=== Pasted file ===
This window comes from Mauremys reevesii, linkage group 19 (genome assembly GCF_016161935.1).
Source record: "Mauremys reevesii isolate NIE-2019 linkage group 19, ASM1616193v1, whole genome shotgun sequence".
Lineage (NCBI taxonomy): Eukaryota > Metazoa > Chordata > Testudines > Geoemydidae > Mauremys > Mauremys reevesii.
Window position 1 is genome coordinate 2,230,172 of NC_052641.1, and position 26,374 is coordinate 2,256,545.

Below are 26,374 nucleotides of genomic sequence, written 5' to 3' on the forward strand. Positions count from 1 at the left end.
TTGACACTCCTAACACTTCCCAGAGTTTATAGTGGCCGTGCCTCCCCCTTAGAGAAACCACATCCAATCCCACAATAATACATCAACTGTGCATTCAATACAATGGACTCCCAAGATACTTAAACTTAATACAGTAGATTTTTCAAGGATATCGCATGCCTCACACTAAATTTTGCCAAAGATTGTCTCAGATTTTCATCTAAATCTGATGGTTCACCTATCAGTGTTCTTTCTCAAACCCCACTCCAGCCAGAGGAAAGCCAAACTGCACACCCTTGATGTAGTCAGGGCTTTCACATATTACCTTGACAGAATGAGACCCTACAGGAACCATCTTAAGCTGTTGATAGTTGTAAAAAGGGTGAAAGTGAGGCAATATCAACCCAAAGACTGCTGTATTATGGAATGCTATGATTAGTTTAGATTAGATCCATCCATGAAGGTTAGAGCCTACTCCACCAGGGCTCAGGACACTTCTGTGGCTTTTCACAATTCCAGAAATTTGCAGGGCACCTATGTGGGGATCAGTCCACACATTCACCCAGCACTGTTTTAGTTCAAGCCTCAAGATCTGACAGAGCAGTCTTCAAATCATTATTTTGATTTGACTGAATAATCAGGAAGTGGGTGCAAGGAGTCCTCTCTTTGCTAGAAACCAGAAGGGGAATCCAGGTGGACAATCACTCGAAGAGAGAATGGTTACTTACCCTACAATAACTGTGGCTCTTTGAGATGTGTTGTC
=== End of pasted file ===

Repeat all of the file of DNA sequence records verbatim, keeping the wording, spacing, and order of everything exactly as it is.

This window comes from Mauremys reevesii, linkage group 19 (genome assembly GCF_016161935.1).
Source record: "Mauremys reevesii isolate NIE-2019 linkage group 19, ASM1616193v1, whole genome shotgun sequence".
Lineage (NCBI taxonomy): Eukaryota > Metazoa > Chordata > Testudines > Geoemydidae > Mauremys > Mauremys reevesii.
Window position 1 is genome coordinate 2,230,172 of NC_052641.1, and position 26,374 is coordinate 2,256,545.

Below are 26,374 nucleotides of genomic sequence, written 5' to 3' on the forward strand. Positions count from 1 at the left end.
TTGACACTCCTAACACTTCCCAGAGTTTATAGTGGCCGTGCCTCCCCCTTAGAGAAACCACATCCAATCCCACAATAATACATCAACTGTGCATTCAATACAATGGACTCCCAAGATACTTAAACTTAATACAGTAGATTTTTCAAGGATATCGCATGCCTCACACTAAATTTTGCCAAAGATTGTCTCAGATTTTCATCTAAATCTGATGGTTCACCTATCAGTGTTCTTTCTCAAACCCCACTCCAGCCAGAGGAAAGCCAAACTGCACACCCTTGATGTAGTCAGGGCTTTCACATATTACCTTGACAGAATGAGACCCTACAGGAACCATCTTAAGCTGTTGATAGTTGTAAAAAGGGTGAAAGTGAGGCAATATCAACCCAAAGACTGCTGTATTATGGAATGCTATGATTAGTTTAGATTAGATCCATCCATGAAGGTTAGAGCCTACTCCACCAGGGCTCAGGACACTTCTGTGGCTTTTCACAATTCCAGAAATTTGCAGGGCACCTATGTGGGGATCAGTCCACACATTCACCCAGCACTGTTTTAGTTCAAGCCTCAAGATCTGACAGAGCAGTCTTCAAATCATTATTTTGATTTGACTGAATAATCAGGAAGTGGGTGCAAGGAGTCCTCTCTTTGCTAGAAACCAGAAGGGGAATCCAGGTGGACAATCACTCGAAGAGAGAATGGTTACTTACCCTACAATAACTGTGGCTCTTTGAGATGTGTTGTC